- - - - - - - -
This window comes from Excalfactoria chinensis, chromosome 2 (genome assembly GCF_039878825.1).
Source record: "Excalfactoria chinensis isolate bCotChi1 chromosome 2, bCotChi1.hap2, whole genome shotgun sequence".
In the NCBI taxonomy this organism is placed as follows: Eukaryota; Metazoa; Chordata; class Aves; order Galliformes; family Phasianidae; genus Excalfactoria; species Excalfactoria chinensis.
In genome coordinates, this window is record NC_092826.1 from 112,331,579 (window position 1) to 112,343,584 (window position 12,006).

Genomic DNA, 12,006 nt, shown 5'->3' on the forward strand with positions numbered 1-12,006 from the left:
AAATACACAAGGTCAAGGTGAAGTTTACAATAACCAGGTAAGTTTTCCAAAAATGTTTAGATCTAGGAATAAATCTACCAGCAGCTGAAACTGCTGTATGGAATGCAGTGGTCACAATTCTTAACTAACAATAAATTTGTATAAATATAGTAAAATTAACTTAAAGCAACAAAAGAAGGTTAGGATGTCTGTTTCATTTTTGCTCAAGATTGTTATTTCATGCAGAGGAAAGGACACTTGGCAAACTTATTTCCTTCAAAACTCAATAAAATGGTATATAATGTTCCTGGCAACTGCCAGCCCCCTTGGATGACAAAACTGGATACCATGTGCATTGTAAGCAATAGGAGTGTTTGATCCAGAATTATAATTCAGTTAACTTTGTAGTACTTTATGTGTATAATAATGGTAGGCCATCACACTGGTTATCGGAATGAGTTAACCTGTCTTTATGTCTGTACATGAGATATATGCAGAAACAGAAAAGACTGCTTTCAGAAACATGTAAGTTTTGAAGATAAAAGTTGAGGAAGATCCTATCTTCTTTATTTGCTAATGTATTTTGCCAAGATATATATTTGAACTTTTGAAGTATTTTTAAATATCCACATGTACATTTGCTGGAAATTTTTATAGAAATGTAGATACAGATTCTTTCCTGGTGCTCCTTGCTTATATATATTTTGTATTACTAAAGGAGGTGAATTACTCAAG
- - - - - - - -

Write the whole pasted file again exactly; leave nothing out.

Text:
This window comes from Excalfactoria chinensis, chromosome 2 (genome assembly GCF_039878825.1).
Source record: "Excalfactoria chinensis isolate bCotChi1 chromosome 2, bCotChi1.hap2, whole genome shotgun sequence".
In the NCBI taxonomy this organism is placed as follows: Eukaryota; Metazoa; Chordata; class Aves; order Galliformes; family Phasianidae; genus Excalfactoria; species Excalfactoria chinensis.
In genome coordinates, this window is record NC_092826.1 from 112,331,579 (window position 1) to 112,343,584 (window position 12,006).

Genomic DNA, 12,006 nt, shown 5'->3' on the forward strand with positions numbered 1-12,006 from the left:
AAATACACAAGGTCAAGGTGAAGTTTACAATAACCAGGTAAGTTTTCCAAAAATGTTTAGATCTAGGAATAAATCTACCAGCAGCTGAAACTGCTGTATGGAATGCAGTGGTCACAATTCTTAACTAACAATAAATTTGTATAAATATAGTAAAATTAACTTAAAGCAACAAAAGAAGGTTAGGATGTCTGTTTCATTTTTGCTCAAGATTGTTATTTCATGCAGAGGAAAGGACACTTGGCAAACTTATTTCCTTCAAAACTCAATAAAATGGTATATAATGTTCCTGGCAACTGCCAGCCCCCTTGGATGACAAAACTGGATACCATGTGCATTGTAAGCAATAGGAGTGTTTGATCCAGAATTATAATTCAGTTAACTTTGTAGTACTTTATGTGTATAATAATGGTAGGCCATCACACTGGTTATCGGAATGAGTTAACCTGTCTTTATGTCTGTACATGAGATATATGCAGAAACAGAAAAGACTGCTTTCAGAAACATGTAAGTTTTGAAGATAAAAGTTGAGGAAGATCCTATCTTCTTTATTTGCTAATGTATTTTGCCAAGATATATATTTGAACTTTTGAAGTATTTTTAAATATCCACATGTACATTTGCTGGAAATTTTTATAGAAATGTAGATACAGATTCTTTCCTGGTGCTCCTTGCTTATATATATTTTGTATTACTAAAGGAGGTGAATTACTCAAG